On 15 February 2013, asteroid 2012 DA14 missed earth by a mere 27,700 kilometers. This ancient 130,000 ton asteroid, spanning 45 meters in diameter, would have released the same amount of energy as a detonating 2.5 megaton atomic bomb, had it collided with the earth. It looks like 15 February 2013 was global meteor day, as a 9 ton behemoth caused widespread panic and injuries as it seared through the sky above Chebarkul, a town in central Russia. Not really cataclysmic, these events, but certainly significant enough to put the thought of mass extinction into our minds.
Not only humans (and don’t forget the dinosaurs) are subject to mass extinction. Micro-organisms are intimately sensitive to changes in their environment. Take a tank of fermenting must. The savvy winemaker will manipulate this very complex environment to suit his and the fermenting yeast’s specific needs, but under certain conditions the yeast population can very quickly become extinct.
The eventual fate of the wine yeast is death. After churning out ethanol, flavour compounds and a myriad of other chemical compounds during its usually short life, the yeast unceremoniously dies. But still their job is not done. These dead cells (lees) also have a very important role, but for now the focus will be on some of the causes of death of fermenting wine yeasts.
Temperature, ethanol concentration, osmotic stress, pH, toxins, pressure, sulphur dioxide and volatile acidity can separately or in combination make your little buddies extinct. So best you follow this multi-part blog, as the next installments will focus on the specific factors listed above.
You might not be able to dodge projectiles from outer space, but you can do a lot to keep your little fermenting soldiers happy and alive right until the end.
Bernard Mocke is a technical consultant for Oenobrands
Recent crackdowns on doping in sport have made all of us more aware of the effects of performance enhancing supplements. This got me thinking. What if winemakers could come up with a legal magic potion for yeast? Like the magic potion that enabled Asterix and Obelix to defeat the Romans time after time. Something that would give mere mortal yeasts super human (rather super yeast) qualities?
An increasing worldwide trend is longer “hang-time”. Delaying harvest might increase berry aroma and decrease acidity, but it creates a unique problem for our little athletes. Increased sugar leads to increased alcohol levels in wine made with these grapes. Fermenting yeast thus run the risk of being smothered in the alcohol they produce as a result of them snacking on sugar. Fortuitously, there is a magic potion that you can give your yeast to boost their viability during fermentation.
First, let’s look at the definition of sterols: “Any of various alcohols having the structure of a steroid, usually with a hydroxyl group (OH) attached to the third carbon atom. Sterols are found in the tissues of animals, plants, fungi, and yeasts and include cholesterol and ergosterol.” Here comes the interesting part. Sterols and unsaturated fatty acids (UFA’s) are survival factors during fermentation, but oxygen is needed for the synthesis of said survival factors. With insufficient amounts, the yeast cell membrane functions poorly, especially during highly anaerobic conditions and especially with increasing ethanol levels. Inadequate sterol concentrations around flux controlling proteins in the yeast cell membrane cause damage to the cell membrane and ultimately results in cell death (read: stuck or sluggish ferment!). The key role between oxygen and sterols now becomes evident. Simply put, controlled and timely oxygen addition = more sterol synthesis = better ethanol resistance = happy yeast = happy winemaker.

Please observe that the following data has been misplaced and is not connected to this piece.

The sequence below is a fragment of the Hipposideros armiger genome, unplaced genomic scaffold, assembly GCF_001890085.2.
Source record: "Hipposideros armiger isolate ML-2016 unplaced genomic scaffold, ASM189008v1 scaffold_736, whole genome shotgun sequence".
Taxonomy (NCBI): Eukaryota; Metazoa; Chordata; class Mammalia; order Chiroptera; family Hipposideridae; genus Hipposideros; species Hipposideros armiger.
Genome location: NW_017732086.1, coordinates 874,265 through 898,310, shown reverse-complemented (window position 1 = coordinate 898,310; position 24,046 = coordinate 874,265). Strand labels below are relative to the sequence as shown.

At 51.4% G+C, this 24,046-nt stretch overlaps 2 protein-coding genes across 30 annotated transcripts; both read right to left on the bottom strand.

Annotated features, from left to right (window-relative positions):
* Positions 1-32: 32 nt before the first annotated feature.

In my previous life, I’ve found it useful to add oxygen to red ferments anytime from a third of the way through alcoholic fermentation, up to halfway. This roughly corresponds with the end of the cell growth phase and research has shown that an oxygen addition of five to ten mg/L has a very positive effect on cell viability. Another trick is to combine oxygenation and nutrient addition with a pump-over or punchdown. Complex yeast nutrients contain inactivated yeast, which is a good source of sterols. The abovementioned trick also counteracts reductivity, which every winemaker deals with at some stage.
Research is ongoing to gain more insights into how yeast sterol uptake and synthesis affects cell viability. Ergosterol is one of the main compounds being studied, but I’ve also read a paper which outlines the addition of cholesterol to a fermentation! Fermenting yeast are just as happy with cholesterol as they are with ergosterol, but I seriously doubt if winemakers will be chucking cholesterol by the bucketful into their wholesome red wines!
Bernard Mocke is a technical consultant for Oenobrands.
Part one of this blog gave us some background on high Brix grapes, musts and the resulting high alcohol wine. The easiest (but not always legal) way to counter the effects of a potential high alcohol ferment is to add water to the must. This is usually done prior to fermentation. In warmer viticultural countries, winemakers often employ this technique to dilute musts from grape varieties that are harvested at 27 to 30ºB or higher! The arguments against this moist method are quite watered down by now, but the critics have a valid point. For instance, when you add sugar to wine (chaptalization, as it is called in France), you mainly alter the production of alcohol in the finished wine. However, the addition of water dilutes and impacts an innumerable amount of aroma, tannic and other chemical constituents. So there are obviously two sides to this rather soggy debate.